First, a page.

View more photos in Timothy Norris' slideshow, “Lady Gaga (and Little Monsters) @ Staples Center.”

“I've actually been in the studio for about 72 hours straight,” Lady Gaga told the crowd about halfway through her show at the Staples Center last night. “So if I seem a little crazy, that's because I am a little crazy right now.”

Perhaps the Lady protests too much: in the end there was precious little craziness on display in Gaga's two hour set (although even its worst moments were more interesting than anything offered up by openers Semi Precious Weapons, old school Gaga cohorts who played more like warm-up comedians than a band). The great paradox of Gaga is that, while the success of a pseudo-transsexual Madonna/Bowie/Marilyn Manson hybrid might seem unlikely, in practice, Gaga is never as weird as she seems to want us to believe.

Selling herself as the pied piper of freaks, Gaga hooks queer teens and fat girls and fashion school undergrads–the true arbiters of street-to-mall popular culture–but her actual product for sale is only freakish in its perfection. Lady Gaga is a skinny, blonde, white, 24 year-old girl who writes and sings absolutely undeniable club anthems about The Way We Live Now –or, at least, stalking and cell phones and Hitchcock-esque unquenchable desire, and stuff. I don't think Gaga could be anything less than hyper-mainstream if she tried.

If anything, last night's show may prove she tries too hard–to preach non-conformity to her Little Monsters conformist cult, to proclaim her outsider street cred while rarely stepping outside of politically correct bounds (a long setpiece devoted to the notion that “Jesus loves everybody,” including gays and trannies, is as ideologically incendiary as Monster's Ball gets). Sometimes this means burying her actual talent in a spectacle that's often incoherent. Rarely as visually interesting or vicerally powerful as Gaga's usually brilliant music videos, the overdetermined stage show has a tendency to sap Gaga's songs of the sense of abandon that makes them so addictive in the club or on a car radio. But it's not all bad. The highlights and lowlights:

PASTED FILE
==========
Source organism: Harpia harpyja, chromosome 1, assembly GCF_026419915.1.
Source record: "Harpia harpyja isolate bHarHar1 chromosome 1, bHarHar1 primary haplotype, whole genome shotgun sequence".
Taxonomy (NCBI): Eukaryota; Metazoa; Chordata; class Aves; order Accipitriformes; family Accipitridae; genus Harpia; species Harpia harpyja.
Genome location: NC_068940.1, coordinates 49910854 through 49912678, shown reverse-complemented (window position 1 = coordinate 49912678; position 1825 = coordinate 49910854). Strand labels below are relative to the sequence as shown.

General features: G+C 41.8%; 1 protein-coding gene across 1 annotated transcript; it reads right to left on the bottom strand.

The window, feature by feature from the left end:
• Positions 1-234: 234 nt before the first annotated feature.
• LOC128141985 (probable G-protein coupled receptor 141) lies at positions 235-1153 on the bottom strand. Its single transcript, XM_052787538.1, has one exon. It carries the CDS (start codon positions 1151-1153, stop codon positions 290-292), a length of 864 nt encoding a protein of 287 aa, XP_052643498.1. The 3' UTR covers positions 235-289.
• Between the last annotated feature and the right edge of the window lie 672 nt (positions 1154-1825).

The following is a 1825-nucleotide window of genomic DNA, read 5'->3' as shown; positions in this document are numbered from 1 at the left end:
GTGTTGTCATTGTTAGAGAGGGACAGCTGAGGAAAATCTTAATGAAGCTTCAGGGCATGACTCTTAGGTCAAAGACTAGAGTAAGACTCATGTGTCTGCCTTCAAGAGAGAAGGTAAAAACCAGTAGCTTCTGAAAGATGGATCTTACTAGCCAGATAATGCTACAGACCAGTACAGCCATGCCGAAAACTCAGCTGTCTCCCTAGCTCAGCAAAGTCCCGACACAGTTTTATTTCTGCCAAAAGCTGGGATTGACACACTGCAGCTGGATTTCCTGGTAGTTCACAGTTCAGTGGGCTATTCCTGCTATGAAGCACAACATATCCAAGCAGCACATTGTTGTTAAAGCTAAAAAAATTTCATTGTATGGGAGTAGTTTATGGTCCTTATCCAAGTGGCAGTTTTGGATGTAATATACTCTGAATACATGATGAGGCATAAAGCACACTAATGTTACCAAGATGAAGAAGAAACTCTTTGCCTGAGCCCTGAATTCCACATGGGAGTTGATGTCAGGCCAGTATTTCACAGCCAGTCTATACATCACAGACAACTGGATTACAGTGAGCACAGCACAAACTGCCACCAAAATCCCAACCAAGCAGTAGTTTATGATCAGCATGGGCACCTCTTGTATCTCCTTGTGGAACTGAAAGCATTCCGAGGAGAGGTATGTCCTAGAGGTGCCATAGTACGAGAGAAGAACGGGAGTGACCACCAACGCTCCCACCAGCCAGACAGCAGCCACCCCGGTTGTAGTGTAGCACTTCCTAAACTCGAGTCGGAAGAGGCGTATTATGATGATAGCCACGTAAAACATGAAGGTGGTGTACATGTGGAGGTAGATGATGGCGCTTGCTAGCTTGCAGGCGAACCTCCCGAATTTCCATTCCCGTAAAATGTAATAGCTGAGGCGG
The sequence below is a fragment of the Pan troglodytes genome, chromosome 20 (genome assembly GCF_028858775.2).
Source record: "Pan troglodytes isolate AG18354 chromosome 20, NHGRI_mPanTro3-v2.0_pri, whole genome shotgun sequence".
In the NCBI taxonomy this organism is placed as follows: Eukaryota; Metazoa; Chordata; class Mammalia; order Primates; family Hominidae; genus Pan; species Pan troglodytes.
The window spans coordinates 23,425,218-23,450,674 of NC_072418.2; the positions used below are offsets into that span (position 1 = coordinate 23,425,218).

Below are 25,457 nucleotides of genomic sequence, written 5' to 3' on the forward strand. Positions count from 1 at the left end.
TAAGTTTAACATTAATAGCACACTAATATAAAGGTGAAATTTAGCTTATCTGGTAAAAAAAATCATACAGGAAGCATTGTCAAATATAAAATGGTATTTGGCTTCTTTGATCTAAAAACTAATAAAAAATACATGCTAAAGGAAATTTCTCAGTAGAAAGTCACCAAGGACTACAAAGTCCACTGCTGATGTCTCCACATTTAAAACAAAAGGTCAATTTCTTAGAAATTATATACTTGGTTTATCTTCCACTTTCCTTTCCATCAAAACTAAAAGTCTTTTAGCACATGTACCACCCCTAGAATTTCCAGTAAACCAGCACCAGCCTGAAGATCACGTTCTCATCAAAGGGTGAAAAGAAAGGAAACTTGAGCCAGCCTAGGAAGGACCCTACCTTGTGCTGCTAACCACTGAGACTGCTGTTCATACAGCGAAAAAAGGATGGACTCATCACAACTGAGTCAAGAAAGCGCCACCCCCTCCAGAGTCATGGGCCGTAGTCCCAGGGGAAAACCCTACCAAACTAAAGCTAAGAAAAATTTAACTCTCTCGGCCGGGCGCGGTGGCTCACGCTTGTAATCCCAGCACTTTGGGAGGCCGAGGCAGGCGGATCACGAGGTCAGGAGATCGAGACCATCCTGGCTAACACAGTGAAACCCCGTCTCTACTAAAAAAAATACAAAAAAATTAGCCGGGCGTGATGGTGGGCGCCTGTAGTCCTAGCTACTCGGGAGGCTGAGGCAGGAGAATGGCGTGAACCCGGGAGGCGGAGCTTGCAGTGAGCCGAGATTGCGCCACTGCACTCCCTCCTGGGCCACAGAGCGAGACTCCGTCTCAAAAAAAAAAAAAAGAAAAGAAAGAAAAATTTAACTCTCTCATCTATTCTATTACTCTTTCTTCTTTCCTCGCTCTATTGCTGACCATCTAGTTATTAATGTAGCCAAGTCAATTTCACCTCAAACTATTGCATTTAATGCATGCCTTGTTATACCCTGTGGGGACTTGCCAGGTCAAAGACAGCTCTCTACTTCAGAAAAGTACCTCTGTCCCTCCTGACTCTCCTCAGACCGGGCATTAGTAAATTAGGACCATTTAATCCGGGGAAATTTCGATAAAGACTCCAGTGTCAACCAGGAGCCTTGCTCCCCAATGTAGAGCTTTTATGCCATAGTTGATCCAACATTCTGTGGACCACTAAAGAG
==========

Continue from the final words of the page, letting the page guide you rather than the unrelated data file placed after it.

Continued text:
Storytelling — Monster's Ball has a narrative of sorts–Gaga has compared the tour an opera–but fewer than half a dozen of the songs are tied into the larger story (think club kid Dorothy goes to Oz, where she must defeat a giant fish with a sparkler bra) in even the flimsiest of ways. The few scraps of spoken exposition only made me long for the implied, ambiguous narratives of Gaga's videos, which have a kind of clarity through framing and editing that the live show sorely lacks.

Unintended irony: “Just Dance” is a song about drunken recklessness and the loss of inhibitions on the dancefloor. Gaga's stage show is choreographed within an inch of its life; not only is it never reckless but, despite Gaga's insistence that she's a “free bitch baby” and that “the Monster's Ball will SET…YOU…FREEEEEE!” the show never comes close to approximating the feeling of letting loose on the dance floor. At no point does Gaga ever “just” dance.

Nonsequitur stage banter: Though never seeming spontaneous, Gaga's “casual” chatter didn't make a whole lot of sense, either. See: “You know what I hate more than money? I hate the truth.” Gaga does not have enough of a palpable sense of humor to pull that shit off.


Video interludes: Bits of video shown during the show, often to mask a costume and/or set change, reinstate the body horror that much of the live show is missing. Best part: when a girl dressed in black hops on Gaga's lap, repeatedly puts her finger down her throat, and sprays neon green vomit all over Gaga's ridiculous white dress.

Actual, like, singing. Gaga's raw vocal talent was put to its best use in two segments of the show: the new rock ballad You and I, which betrays Stefani Germanotta's Fiona Apple-esque roots; and a diva coda to “Teeth,” accapella but for the occasional counterpoint of a blistering single guitar.

Giant fish, sparkler bra: The Monster's Ball story may be silly, but the final few production numbers run thrillingly off the rails into the B-movie territory in which Gaga's whole persona seems to best belong. By the Bad Romance encore, Gaga, dressed in a 1930s film's idea of space couture, is leading her dancers in antiquated dance moves like the twist and the mashed potato. Now THAT'S crazy.

LA Weekly